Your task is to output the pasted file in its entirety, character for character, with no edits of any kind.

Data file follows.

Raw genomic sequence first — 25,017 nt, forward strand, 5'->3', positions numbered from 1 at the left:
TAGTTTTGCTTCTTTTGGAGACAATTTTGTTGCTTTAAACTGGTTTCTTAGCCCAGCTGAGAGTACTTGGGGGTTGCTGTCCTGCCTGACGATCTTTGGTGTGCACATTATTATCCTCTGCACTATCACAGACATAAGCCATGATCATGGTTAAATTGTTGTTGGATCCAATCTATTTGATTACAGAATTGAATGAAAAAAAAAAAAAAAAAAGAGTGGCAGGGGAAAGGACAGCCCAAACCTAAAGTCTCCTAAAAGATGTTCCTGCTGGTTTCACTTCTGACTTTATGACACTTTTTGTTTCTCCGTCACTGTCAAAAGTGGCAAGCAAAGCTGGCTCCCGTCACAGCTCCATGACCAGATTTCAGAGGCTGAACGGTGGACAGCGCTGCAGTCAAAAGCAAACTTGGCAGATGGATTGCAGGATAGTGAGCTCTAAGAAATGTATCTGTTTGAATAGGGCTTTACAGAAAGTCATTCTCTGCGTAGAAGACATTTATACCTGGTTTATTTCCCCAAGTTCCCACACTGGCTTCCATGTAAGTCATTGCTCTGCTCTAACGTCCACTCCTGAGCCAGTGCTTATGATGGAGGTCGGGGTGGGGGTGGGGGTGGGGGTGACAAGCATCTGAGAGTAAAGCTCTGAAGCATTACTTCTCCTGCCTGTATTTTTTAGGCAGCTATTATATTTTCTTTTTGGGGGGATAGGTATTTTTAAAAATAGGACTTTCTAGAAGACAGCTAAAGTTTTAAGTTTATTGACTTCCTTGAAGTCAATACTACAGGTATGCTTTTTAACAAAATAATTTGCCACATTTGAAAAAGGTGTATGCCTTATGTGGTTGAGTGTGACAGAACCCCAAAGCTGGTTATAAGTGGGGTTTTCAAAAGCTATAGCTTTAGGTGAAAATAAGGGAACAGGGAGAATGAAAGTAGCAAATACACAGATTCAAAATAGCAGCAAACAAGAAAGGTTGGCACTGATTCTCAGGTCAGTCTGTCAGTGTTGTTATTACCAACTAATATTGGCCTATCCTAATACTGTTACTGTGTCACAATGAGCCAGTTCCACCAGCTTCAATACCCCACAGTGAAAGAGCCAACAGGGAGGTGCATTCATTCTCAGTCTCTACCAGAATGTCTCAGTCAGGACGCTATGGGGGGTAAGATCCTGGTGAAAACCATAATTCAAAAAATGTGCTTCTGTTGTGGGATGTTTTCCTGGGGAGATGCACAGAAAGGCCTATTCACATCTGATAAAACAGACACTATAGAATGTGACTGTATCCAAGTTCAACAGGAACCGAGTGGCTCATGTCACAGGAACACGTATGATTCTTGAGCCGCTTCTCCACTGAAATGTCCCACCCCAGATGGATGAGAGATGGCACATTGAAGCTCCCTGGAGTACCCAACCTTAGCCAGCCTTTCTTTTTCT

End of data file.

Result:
Raw genomic sequence first — 25,017 nt, forward strand, 5'->3', positions numbered from 1 at the left:
TAGTTTTGCTTCTTTTGGAGACAATTTTGTTGCTTTAAACTGGTTTCTTAGCCCAGCTGAGAGTACTTGGGGGTTGCTGTCCTGCCTGACGATCTTTGGTGTGCACATTATTATCCTCTGCACTATCACAGACATAAGCCATGATCATGGTTAAATTGTTGTTGGATCCAATCTATTTGATTACAGAATTGAATGAAAAAAAAAAAAAAAAAAGAGTGGCAGGGGAAAGGACAGCCCAAACCTAAAGTCTCCTAAAAGATGTTCCTGCTGGTTTCACTTCTGACTTTATGACACTTTTTGTTTCTCCGTCACTGTCAAAAGTGGCAAGCAAAGCTGGCTCCCGTCACAGCTCCATGACCAGATTTCAGAGGCTGAACGGTGGACAGCGCTGCAGTCAAAAGCAAACTTGGCAGATGGATTGCAGGATAGTGAGCTCTAAGAAATGTATCTGTTTGAATAGGGCTTTACAGAAAGTCATTCTCTGCGTAGAAGACATTTATACCTGGTTTATTTCCCCAAGTTCCCACACTGGCTTCCATGTAAGTCATTGCTCTGCTCTAACGTCCACTCCTGAGCCAGTGCTTATGATGGAGGTCGGGGTGGGGGTGGGGGTGGGGGTGACAAGCATCTGAGAGTAAAGCTCTGAAGCATTACTTCTCCTGCCTGTATTTTTTAGGCAGCTATTATATTTTCTTTTTGGGGGGATAGGTATTTTTAAAAATAGGACTTTCTAGAAGACAGCTAAAGTTTTAAGTTTATTGACTTCCTTGAAGTCAATACTACAGGTATGCTTTTTAACAAAATAATTTGCCACATTTGAAAAAGGTGTATGCCTTATGTGGTTGAGTGTGACAGAACCCCAAAGCTGGTTATAAGTGGGGTTTTCAAAAGCTATAGCTTTAGGTGAAAATAAGGGAACAGGGAGAATGAAAGTAGCAAATACACAGATTCAAAATAGCAGCAAACAAGAAAGGTTGGCACTGATTCTCAGGTCAGTCTGTCAGTGTTGTTATTACCAACTAATATTGGCCTATCCTAATACTGTTACTGTGTCACAATGAGCCAGTTCCACCAGCTTCAATACCCCACAGTGAAAGAGCCAACAGGGAGGTGCATTCATTCTCAGTCTCTACCAGAATGTCTCAGTCAGGACGCTATGGGGGGTAAGATCCTGGTGAAAACCATAATTCAAAAAATGTGCTTCTGTTGTGGGATGTTTTCCTGGGGAGATGCACAGAAAGGCCTATTCACATCTGATAAAACAGACACTATAGAATGTGACTGTATCCAAGTTCAACAGGAACCGAGTGGCTCATGTCACAGGAACACGTATGATTCTTGAGCCGCTTCTCCACTGAAATGTCCCACCCCAGATGGATGAGAGATGGCACATTGAAGCTCCCTGGAGTACCCAACCTTAGCCAGCCTTTCTTTTTCT